“I fell a-weeping, and I cried, ‘Sweet youth, Tell me why, sad and sighing, Thou dost rove These pleasant realms? I pray thee speak me sooth What is thy name?’ He said, ‘My name is Love.’ Then straight the first did turn himself to me And cried, ‘He lieth, for his name is Shame, But I am Love, and I was wont to be Alone in this fair garden, Till he came Unasked by night; I am true Love, I fill The hearts of boy and girl with mutual flame.’ Then sighing, said the other,  ‘Have thy will, I am the love that dare not speak its name.’” From Two Loves By Lord ...

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The US drone program in Pakistan killed over 200 children, how is it any different from the APS massacre?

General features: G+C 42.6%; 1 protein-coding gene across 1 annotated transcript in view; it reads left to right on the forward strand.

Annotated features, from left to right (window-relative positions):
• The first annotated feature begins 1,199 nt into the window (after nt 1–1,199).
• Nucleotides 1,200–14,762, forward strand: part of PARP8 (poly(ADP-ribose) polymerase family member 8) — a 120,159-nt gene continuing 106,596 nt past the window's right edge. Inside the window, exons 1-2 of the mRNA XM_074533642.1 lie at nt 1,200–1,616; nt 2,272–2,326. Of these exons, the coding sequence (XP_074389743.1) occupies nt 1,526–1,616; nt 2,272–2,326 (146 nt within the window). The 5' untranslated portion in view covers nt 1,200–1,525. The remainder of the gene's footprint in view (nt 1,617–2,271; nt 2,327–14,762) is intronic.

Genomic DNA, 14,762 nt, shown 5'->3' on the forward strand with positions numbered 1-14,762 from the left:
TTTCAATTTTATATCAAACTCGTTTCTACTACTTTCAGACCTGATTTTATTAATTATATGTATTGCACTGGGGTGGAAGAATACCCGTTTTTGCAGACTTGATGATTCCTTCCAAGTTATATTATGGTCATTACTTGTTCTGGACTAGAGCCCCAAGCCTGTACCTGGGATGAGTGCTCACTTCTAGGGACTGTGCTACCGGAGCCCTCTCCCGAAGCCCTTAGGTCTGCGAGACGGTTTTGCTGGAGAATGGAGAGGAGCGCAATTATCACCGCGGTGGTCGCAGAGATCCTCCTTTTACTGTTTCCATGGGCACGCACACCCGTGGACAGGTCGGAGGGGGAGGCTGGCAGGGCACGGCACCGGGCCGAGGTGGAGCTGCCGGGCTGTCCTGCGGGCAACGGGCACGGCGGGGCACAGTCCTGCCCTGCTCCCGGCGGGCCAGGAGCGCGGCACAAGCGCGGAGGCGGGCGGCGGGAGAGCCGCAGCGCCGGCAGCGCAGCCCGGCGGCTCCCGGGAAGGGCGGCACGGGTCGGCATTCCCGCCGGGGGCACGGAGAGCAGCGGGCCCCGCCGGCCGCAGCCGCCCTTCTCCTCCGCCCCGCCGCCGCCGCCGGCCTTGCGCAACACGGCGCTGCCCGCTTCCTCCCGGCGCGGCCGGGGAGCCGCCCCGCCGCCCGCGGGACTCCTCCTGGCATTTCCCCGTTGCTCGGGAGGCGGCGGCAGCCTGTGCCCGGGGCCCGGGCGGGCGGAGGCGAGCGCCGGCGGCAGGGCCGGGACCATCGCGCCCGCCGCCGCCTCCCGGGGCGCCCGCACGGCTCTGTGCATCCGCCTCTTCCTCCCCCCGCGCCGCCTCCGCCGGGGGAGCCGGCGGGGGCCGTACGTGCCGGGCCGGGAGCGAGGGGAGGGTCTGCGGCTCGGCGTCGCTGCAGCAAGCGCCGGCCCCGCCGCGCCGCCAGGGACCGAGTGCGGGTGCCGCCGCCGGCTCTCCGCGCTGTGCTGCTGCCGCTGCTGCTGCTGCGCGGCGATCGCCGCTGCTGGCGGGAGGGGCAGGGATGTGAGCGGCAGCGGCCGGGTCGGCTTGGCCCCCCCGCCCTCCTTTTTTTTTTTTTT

Last week saw a lot of flurried comments once again condemning US drone strikes in Pakistan. Chief of Army Staff (COAS) General Raheel Sharif in a meeting with United States Ambassador to Pakistan, David Hale, on May 25, 2016, expressed concerns over the US drone strike in Balochistan on May 23rd in which Afghan Taliban chief Mullah Akhtar Mansoor was reportedly killed.    Prime Minister Nawaz Sharif had criticised the US drone strikes earlier, describing them as a violation of Pakistan’s sovereignty. In an adjournment motion submitted by Pakistan People’s Party (PPP) spokesman Senator Farhatullah Babar to the Senate, he said the issue would alter the security calculus ...

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Will Chabahar Port reap greater benefits than Gwadar Port?